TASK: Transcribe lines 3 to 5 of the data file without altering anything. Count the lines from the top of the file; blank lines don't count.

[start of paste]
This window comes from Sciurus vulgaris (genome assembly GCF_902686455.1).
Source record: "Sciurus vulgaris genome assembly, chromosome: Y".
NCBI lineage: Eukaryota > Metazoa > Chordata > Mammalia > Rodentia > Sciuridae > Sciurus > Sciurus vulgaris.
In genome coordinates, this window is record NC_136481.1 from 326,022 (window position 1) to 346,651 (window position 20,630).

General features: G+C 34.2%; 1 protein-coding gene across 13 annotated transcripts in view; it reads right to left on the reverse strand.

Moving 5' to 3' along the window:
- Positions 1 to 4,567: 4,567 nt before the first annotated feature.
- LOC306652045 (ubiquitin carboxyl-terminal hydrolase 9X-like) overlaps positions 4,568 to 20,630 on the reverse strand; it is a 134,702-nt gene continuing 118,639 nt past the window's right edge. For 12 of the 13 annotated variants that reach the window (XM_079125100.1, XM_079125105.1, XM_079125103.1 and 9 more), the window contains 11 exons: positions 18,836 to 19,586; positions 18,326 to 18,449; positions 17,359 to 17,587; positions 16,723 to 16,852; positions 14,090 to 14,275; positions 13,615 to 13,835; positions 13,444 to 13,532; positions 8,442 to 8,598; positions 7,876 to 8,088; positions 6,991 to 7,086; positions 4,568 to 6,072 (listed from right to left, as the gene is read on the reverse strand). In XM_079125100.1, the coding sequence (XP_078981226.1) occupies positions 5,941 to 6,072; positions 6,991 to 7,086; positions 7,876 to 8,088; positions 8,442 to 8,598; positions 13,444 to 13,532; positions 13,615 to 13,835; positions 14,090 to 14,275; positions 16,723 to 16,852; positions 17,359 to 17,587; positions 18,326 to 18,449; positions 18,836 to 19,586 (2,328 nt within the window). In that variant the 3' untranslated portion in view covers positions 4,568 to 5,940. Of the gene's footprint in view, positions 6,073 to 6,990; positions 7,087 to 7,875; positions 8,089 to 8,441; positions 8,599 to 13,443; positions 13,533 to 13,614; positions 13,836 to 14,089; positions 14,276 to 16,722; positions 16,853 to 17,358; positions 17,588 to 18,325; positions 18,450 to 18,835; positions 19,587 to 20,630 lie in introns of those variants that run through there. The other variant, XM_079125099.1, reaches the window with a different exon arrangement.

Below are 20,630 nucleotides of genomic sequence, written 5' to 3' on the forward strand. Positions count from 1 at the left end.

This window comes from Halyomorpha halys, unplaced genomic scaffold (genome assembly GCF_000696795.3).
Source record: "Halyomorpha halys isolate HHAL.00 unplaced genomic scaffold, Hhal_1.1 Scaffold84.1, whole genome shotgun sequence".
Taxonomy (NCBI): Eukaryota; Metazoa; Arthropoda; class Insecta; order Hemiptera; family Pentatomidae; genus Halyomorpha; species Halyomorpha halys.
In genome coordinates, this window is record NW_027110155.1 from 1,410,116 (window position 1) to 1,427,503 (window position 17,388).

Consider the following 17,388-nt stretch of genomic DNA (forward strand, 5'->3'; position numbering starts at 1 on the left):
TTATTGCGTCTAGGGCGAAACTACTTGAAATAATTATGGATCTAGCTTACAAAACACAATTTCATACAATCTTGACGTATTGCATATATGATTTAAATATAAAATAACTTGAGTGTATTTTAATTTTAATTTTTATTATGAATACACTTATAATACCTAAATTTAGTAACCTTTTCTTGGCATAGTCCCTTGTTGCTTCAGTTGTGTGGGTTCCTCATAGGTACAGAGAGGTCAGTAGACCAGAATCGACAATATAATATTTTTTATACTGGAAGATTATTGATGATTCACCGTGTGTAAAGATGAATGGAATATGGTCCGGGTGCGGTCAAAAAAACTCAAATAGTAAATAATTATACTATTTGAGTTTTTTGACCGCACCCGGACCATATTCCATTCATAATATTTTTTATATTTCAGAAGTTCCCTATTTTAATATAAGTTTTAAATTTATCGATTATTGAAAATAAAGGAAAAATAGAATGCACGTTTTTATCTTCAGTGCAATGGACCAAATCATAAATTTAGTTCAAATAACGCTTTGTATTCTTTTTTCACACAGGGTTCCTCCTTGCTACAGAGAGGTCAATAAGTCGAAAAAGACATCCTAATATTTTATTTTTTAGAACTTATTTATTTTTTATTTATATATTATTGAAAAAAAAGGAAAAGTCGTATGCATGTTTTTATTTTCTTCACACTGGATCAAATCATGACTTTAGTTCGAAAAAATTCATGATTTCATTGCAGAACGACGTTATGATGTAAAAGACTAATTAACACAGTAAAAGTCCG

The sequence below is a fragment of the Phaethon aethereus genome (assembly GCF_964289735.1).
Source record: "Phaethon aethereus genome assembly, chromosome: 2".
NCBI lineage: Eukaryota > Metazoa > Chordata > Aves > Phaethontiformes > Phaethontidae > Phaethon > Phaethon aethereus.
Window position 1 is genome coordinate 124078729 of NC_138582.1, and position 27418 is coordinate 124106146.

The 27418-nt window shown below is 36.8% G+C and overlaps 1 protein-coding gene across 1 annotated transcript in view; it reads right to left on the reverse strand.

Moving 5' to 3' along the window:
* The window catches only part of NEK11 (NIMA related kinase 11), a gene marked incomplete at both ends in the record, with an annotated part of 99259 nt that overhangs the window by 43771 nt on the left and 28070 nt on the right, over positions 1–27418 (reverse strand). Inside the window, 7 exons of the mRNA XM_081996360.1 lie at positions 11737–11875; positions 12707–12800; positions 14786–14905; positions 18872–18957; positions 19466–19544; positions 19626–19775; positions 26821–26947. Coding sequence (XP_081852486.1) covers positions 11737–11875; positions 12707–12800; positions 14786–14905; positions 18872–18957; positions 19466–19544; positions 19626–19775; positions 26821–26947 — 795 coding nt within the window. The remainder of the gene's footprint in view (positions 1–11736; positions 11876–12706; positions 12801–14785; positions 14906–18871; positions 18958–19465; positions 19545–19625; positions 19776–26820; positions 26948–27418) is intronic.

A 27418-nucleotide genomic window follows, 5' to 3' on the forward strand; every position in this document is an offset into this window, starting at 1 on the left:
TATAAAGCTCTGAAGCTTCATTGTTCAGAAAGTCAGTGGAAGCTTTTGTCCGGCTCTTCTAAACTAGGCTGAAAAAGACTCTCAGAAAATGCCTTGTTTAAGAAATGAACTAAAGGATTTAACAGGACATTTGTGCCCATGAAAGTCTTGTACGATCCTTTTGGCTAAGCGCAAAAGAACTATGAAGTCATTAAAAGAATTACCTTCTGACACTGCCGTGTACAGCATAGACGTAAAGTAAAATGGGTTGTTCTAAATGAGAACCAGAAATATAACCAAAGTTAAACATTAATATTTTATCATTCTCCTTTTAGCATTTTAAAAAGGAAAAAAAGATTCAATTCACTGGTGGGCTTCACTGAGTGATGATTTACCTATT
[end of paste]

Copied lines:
NCBI lineage: Eukaryota > Metazoa > Chordata > Mammalia > Rodentia > Sciuridae > Sciurus > Sciurus vulgaris.
In genome coordinates, this window is record NC_136481.1 from 326,022 (window position 1) to 346,651 (window position 20,630).

General features: G+C 34.2%; 1 protein-coding gene across 13 annotated transcripts in view; it reads right to left on the reverse strand.